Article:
This twofold movement of prayer to Mary has found a privileged expression in the Hail Mary:
Hail Mary [or Rejoice, Mary]: the greeting of the angel Gabriel opens this prayer. It is God himself who greets Mary through his angel as intermediary. Our prayer dares to take up this greeting to Mary with the same gaze God gave to his humble handmaiden and to exult in the delight he finds in her.
Full of grace, the Lord is with thee: These two phrases of the angel’s greeting shed light on one another. Mary is full of grace because the Lord is with her. The grace with which she is filled is the presence of him who is the source of all grace. “Rejoice . . . O Daughter of Jerusalem . . . the Lord your God is in your midst.” Mary, in whom the Lord himself has just made his dwelling, is the daughter of Zion in person, the ark of the covenant, the place where the glory of the Lord dwells. She is “the dwelling of God . . . with men”. Full of grace, Mary is wholly given over to him who has come to dwell in her and who she is about to give to the world. Blessed art thou among women and blessed is the fruit of thy womb, Jesus.
After the angel’s greeting, we make Elizabeth’s greeting our own. “Filled with the Holy Spirit,” Elizabeth is the first in the long succession of generations who have called Mary “blessed.” “Blessed is she who believed….”Mary is “blessed among women” because she believed in the fulfillment of the Lord’s word. Abraham. because of his faith, became a blessing for all the nations of the earth. Mary, because of her faith, became the mother of believers, through whom all nations of the earth receive him who is God’s own blessing: Jesus, the “fruit of thy womb.”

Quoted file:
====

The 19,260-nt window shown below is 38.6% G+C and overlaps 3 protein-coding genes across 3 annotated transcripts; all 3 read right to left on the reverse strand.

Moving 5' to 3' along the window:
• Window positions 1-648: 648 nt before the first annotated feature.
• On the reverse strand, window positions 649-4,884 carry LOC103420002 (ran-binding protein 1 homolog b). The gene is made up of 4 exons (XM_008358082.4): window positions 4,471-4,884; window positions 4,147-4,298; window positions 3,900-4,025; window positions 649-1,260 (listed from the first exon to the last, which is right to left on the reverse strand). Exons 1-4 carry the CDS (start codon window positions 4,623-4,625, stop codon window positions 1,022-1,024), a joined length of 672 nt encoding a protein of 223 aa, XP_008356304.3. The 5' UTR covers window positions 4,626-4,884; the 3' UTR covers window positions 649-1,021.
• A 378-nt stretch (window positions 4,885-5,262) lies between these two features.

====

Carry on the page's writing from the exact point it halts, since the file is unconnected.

Holy Mary, Mother of God: With Elizabeth we marvel, “and why is this granted me, that the mother of my Lord should come to me?” Because she gives us Jesus, her son, Mary is Mother of God and our mother; we can entrust all our cares and petitions to her: she prays for us as she prayed for herself: “Let it be done to me according to your word.” By entrusting ourselves to her prayer, we abandon ourselves to the will of God together with her: “Thy will be done.”
Pray for us sinners, now and at the hour of our death: By asking Mary to pray for us, we acknowledge ourselves to be poor sinners and we address ourselves to the “Mother of Mercy,” the All-Holy One. We give ourselves over to her now, in the Today of our lives. And our trust in the present moment already extends further, to surrender “the hour of our death” wholly to her care. May she be there as she was at her son’s death on the cross. May she welcome us as our mother at the hour of our passing to lead us to her son, Jesus, in paradise. (Catechism of the Catholic Church, nn. 2674-2677)